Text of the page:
“How much did those guys charge you?” he asked.

I was reluctant to be truthful, since I no longer knew who was going to ask for a bribe next.

“Too much,” I replied. “I think I was scammed.”

The officer shook his head in disgust. “Those guys always mess things up trying to go around the system. You should never deal with them,” he said.

For a minute I thought he was an honest man who might feel sorry for me and let me through. But I was wrong.

“Do you have anything for me?” he asked. “I will speed things up and let you pass right through.”

“No,” I replied, disappointed in him. “Those guys already took all my money. I have nothing left.”

“Ok, pull over here while we inspect your car,” he said angrily.

I pulled over, got out of the car, and a woman came over to inspect everything. She looked through all my stuff, then gave me my documents back and said I could proceed. It looked like I was almost through, but then I drove up to a big gate across the road. This was the place where I needed to pay the gate fee. Luckily the helpers had procured this document for me, and I handed it over and was waived through.

I was free at last! Finally, after five hours at the border, I had made it into Zimbabwe!

I was on my way driving north from South Africa, towards the highest mountains in Zimbabwe (Mt Inyangani) and Mozambique (Mt Binga). Mt Binga is actually on the Mozambique-Zimbabwe border and is easily accessible from Chimani National Park in Zimbabwe, and that was my first destination.

I had just finished an [unsuccessful] attempt to climb the Madagascar highpoint, and wanted to try my luck at a few more country highpoints in Africa. The cheapest way I could find to hit these two highpoints in the time I had (a little under a week), was actually to rent a car in Johannesburg, South Africa, drive 1.5 days up to Zimbabwe, climb the two mountains, and then drive back.

Car rentals in Johannesburg were a factor of five cheaper per day than in Harare, Zimbabwe, so even though I would be driving a few extra days over just renting from inside Zimbabwe, it would be considerably cheaper. Plus, I could see more of the countryside on a big road trip.

I picked up my rental car from the Johannesburg airport at noon on August 22 and started driving

Baobab trees in northern South Africa

Baobab trees in northern South Africa

north. The roads in South Africa are just like US interstates – they’re 4-lane divided highways with high speed limits, so allow for very easy driving. You just have to remember to drive on the left.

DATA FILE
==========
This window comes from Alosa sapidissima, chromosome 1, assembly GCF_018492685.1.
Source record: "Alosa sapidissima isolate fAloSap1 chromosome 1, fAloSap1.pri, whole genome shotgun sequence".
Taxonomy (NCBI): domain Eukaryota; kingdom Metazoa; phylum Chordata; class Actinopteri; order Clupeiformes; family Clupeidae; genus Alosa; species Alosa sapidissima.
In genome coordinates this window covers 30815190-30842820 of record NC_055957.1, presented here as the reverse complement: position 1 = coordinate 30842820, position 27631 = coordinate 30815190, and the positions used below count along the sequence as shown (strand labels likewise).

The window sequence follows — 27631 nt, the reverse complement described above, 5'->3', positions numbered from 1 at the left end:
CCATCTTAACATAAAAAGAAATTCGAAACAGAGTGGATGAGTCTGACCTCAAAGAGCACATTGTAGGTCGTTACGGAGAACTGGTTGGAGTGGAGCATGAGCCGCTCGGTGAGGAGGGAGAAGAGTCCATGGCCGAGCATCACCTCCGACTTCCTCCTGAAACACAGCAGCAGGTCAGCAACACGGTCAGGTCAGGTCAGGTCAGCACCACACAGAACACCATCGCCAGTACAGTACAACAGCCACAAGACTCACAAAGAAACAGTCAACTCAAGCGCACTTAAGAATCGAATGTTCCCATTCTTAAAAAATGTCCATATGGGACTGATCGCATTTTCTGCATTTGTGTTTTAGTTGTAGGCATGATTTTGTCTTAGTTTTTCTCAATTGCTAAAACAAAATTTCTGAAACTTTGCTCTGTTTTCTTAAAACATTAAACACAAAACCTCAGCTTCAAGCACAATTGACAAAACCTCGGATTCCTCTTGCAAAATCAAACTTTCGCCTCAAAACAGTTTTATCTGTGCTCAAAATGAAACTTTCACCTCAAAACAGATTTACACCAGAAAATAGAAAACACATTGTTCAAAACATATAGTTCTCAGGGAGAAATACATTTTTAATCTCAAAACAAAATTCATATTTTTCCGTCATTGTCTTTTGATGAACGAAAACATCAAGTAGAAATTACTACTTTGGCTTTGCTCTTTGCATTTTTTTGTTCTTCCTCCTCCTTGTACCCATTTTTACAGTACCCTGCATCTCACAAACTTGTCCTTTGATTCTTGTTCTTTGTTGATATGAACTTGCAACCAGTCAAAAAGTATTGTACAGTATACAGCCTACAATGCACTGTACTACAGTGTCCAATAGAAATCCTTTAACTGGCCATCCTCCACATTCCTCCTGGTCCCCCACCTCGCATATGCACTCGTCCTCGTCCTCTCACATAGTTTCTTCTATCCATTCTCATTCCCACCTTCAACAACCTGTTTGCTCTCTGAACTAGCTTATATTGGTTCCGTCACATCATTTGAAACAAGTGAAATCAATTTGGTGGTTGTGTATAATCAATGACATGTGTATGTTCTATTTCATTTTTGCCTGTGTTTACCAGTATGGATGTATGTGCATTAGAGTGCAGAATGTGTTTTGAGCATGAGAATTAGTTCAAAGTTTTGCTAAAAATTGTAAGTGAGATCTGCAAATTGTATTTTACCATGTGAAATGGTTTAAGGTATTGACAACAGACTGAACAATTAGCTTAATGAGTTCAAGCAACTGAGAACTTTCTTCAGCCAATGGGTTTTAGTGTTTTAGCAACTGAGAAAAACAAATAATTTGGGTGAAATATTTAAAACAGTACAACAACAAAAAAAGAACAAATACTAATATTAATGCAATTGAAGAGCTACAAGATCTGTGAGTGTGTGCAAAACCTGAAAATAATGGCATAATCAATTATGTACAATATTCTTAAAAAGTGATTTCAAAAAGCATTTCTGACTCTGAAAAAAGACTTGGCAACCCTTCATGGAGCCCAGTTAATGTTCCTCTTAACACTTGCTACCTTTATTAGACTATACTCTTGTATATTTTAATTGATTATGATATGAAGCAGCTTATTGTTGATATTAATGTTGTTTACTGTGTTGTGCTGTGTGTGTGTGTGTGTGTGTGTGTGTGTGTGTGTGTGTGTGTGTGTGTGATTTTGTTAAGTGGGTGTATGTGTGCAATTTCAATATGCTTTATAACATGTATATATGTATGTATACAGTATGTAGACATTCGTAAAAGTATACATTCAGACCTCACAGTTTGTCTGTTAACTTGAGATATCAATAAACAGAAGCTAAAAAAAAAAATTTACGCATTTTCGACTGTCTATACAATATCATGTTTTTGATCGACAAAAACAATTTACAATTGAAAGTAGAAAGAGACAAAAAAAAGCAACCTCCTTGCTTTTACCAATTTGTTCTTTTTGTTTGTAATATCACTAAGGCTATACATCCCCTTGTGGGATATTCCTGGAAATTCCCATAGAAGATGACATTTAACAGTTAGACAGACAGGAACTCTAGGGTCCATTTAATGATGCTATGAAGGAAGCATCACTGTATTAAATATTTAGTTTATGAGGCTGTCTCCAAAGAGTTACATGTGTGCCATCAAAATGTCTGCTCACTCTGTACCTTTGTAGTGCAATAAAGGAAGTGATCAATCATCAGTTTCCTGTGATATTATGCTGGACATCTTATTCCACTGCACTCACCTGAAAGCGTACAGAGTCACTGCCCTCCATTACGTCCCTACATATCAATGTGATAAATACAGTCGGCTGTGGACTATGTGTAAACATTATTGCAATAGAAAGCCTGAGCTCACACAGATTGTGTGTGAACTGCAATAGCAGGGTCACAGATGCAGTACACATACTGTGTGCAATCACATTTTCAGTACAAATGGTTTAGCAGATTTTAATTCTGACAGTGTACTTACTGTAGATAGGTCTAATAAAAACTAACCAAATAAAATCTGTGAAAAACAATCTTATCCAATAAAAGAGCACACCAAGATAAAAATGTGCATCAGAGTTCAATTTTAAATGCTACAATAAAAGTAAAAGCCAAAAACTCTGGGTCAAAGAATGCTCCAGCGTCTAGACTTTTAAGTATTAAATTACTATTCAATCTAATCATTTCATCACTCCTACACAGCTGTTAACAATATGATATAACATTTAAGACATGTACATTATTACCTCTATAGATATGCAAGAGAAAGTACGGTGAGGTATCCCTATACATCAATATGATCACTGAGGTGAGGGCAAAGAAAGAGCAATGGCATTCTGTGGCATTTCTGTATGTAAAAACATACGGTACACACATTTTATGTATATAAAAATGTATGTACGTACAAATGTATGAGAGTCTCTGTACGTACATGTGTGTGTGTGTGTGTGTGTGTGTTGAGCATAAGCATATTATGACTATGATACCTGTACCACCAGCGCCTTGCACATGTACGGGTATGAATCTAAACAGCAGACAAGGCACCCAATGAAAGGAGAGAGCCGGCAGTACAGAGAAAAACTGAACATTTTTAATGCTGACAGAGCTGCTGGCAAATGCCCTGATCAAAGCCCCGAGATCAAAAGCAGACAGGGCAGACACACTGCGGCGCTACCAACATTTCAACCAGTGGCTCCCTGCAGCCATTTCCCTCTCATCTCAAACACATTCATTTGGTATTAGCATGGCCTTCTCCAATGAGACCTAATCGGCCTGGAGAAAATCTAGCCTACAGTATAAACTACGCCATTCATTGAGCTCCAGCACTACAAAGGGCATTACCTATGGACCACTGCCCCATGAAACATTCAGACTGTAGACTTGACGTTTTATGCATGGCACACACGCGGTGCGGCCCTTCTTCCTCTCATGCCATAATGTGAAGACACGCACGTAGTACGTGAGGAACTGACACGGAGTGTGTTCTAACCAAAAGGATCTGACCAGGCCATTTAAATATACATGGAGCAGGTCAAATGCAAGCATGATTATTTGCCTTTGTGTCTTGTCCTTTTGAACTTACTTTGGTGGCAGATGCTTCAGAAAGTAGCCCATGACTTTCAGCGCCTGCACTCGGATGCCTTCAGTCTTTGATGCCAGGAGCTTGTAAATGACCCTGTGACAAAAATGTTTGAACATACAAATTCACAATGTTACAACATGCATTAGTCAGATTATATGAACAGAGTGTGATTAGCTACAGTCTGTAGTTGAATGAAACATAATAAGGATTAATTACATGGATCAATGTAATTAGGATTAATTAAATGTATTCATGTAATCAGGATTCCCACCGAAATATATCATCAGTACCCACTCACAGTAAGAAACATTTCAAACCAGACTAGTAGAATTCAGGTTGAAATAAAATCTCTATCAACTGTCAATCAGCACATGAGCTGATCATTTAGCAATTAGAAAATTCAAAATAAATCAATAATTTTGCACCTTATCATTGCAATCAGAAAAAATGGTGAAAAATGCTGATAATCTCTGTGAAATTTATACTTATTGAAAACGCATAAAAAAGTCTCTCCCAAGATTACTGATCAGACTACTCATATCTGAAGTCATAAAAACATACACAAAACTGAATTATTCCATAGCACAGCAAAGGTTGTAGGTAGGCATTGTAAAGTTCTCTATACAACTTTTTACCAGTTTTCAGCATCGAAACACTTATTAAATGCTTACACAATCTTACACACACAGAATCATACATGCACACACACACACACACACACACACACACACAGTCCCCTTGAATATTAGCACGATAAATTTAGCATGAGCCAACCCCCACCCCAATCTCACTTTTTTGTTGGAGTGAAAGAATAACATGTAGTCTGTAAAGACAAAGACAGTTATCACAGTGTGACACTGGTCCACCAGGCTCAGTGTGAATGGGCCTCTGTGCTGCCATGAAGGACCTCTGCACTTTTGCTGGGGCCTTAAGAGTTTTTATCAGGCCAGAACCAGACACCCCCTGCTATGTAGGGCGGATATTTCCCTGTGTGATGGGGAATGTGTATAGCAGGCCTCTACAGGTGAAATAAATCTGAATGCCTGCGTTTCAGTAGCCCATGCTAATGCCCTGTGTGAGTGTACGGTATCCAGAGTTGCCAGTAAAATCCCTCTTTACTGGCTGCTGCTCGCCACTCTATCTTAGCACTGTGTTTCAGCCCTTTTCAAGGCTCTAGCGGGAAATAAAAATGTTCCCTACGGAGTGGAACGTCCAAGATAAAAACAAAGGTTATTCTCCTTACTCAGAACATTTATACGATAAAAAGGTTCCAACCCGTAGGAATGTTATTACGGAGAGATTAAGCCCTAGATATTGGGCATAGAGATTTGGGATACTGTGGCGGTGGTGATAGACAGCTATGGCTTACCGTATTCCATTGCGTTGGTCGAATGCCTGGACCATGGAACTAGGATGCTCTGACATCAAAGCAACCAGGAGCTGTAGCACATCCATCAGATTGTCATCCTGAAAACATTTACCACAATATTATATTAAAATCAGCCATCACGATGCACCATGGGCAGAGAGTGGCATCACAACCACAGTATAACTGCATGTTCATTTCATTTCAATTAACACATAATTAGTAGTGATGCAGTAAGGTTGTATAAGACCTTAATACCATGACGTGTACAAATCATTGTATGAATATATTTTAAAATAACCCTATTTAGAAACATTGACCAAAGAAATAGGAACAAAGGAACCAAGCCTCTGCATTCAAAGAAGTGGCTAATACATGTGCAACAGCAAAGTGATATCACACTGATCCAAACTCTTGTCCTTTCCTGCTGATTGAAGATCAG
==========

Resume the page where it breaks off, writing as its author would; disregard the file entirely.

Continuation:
I drove for a few hours, then stopped at a gas station to stock up on food and water for the next week. Curiously, my fuel gauge hadn’t budged, even though I’d driven at least 100 miles. It appeared the gauge was broken. The odometer seemed to work, though, so I made a mental note to refill the tank every few hundred miles to be safe.

I drove north through Mokopane and Polokwane, eventually reaching the Zimbabwe border crossing at Beitbridge around 5pm. I pulled up to the border buildings and got out of my car. I was expecting a border like the South Africa-Botswana border I’d crossed a few times before, where one just walks inside the building, hands over passport and vehicle registration, and is waived through.

A man followed me in, though, and offered to help. “No,” I said. “I’m fine on my own.”

“But the crossing is difficult on the Zimbabwe side. I will help you for $20” he said.

I thought about it for a minute, then replied, “I’ll pay you $5 to help.” I knew that if the border of a developing country has “helper” people like this guy, that usually means they are chaotic, and can take a long time to get through without help.

The man, Jonathan, told me which forms to fill out, I got the correct stamps, and went back to the car. At the car another man was waiting.

“You need reflector stickers on your car in Zimbabwe,” Johanthan said. “My friend will put them on your car for $10. If the police find you without these, it is a minimum $50 fine.”

This rule did sound vaguely familiar to me, so I paid for the stickers, then Jonathan got in the car with me as we approached the border. We had to drive across a narrow bridge, with semi trucks parked on one side, making it only 1-lane wide. When I was halfway across another car came, forcing me to reverse back to the south Africa side and wait. Eventually I found my turn and made it across.

On the other side another helper, Michael, got in the car and started showing me some paperwork.

“I’m Jonathan’s agent, and I’ll help get you your CVG document,” he said, handing me some paperwork.

I had never heard of this, and suspected a scam. “What is that?” I asked.

“It’s required for all rental cars. The government used to required that you deposit 10% of the value of the car at the border, and you would get that amount back when you leave. But, usually when people came back to the border to leave, the border agents would say they didn’t have the money. Tourists didn’t want to wait around for the money, so they would just lose it.”

“Now we use a CVG, which is kind of like insurance. You buy the CVG, and my company covers the deposit at the border, so you don’t have to risk losing your money.”